Farnham says the student demographics are cyclical. “Right now, we’re teaching to many people who haven’t even yet forged into this area,” says Farnham. “They’re a real information-seeking group.” Many students are “baby-boomers” who have had successful professional careers and see cheesemaking as a way to “get back to the land” as a semiretired career. Recent college graduates who have worked in sustainable agriculture, perhaps in a volunteer capacity, are another demographic that tend to enroll at the Institute, she adds.

Classes in the Cheesemaking Certificate Program are one-week “intensives” with open enrollment. Housing in not available at UVM, but assistance with local hotel arrangements is provided. The six courses are taught in two-week segments, three the first week and three in a second week, which might be a month or more later. “You can get the certificate program under your belt pretty quickly,” says Farnham.

The six courses in the program include:

  • Essential Principles and Practices in Cheesemaking (three days);
  • Hygiene and Food Safety in Cheesemaking (one day);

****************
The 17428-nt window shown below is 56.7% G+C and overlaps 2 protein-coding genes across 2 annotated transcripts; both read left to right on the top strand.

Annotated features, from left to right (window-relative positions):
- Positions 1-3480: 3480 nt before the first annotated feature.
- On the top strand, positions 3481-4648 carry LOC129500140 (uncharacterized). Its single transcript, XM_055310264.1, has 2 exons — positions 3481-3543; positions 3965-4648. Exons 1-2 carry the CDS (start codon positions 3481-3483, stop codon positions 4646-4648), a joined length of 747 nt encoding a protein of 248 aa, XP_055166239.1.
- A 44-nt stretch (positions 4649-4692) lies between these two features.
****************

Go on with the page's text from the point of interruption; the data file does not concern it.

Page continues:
• Milk Chemistry (one day);
  • Cheese Chemistry (two days);
  • Starter Cultures (one day); and
  • Basic Sensory Evaluation (one day).

“We feel those are the six components that someone really needs in order to leave here with a basic education—and be ready to make cheese when they leave,” says Farnham.

The first class taken is “Essential Principles,” taught by Dr. Paul S. Kindstedt, co-founder of the Institute and author of “American Farmstead Cheese: A Practical Guide to Making and Selling Artisan Cheeses” (Chelsea Green, 2005). For those still recovering from high school and college chemistry classes, the second week’s “Cheese Chemistry” class may prove intimidating. “Some people find it difficult, but they get through it,” says Farnham.

Nearby Shelburne Farms, which itself makes artisan cheese, has hosted some of Institute events, such as a class on fromage (the scents of cheese).

The chemistry class is one of two “hands-on” portions of the curriculum, which take place in a lab setting and involves actual cheesemaking. Other classes are theory-based, such as the sensory evaluation component taught by Dr. Monserrat Almena-Aliste of Spain.

Beginning in 2008, The Institute also began offering an “Advanced Cheesemaking Certificate Program,” which focuses on areas such as advanced sensory evaluation (the finer points of how cheeses are judged, for example); risk-reduction (more on food safety); cheese defects (the inner workings of the aging room); and a two-day class on affinage (the aging of cheese).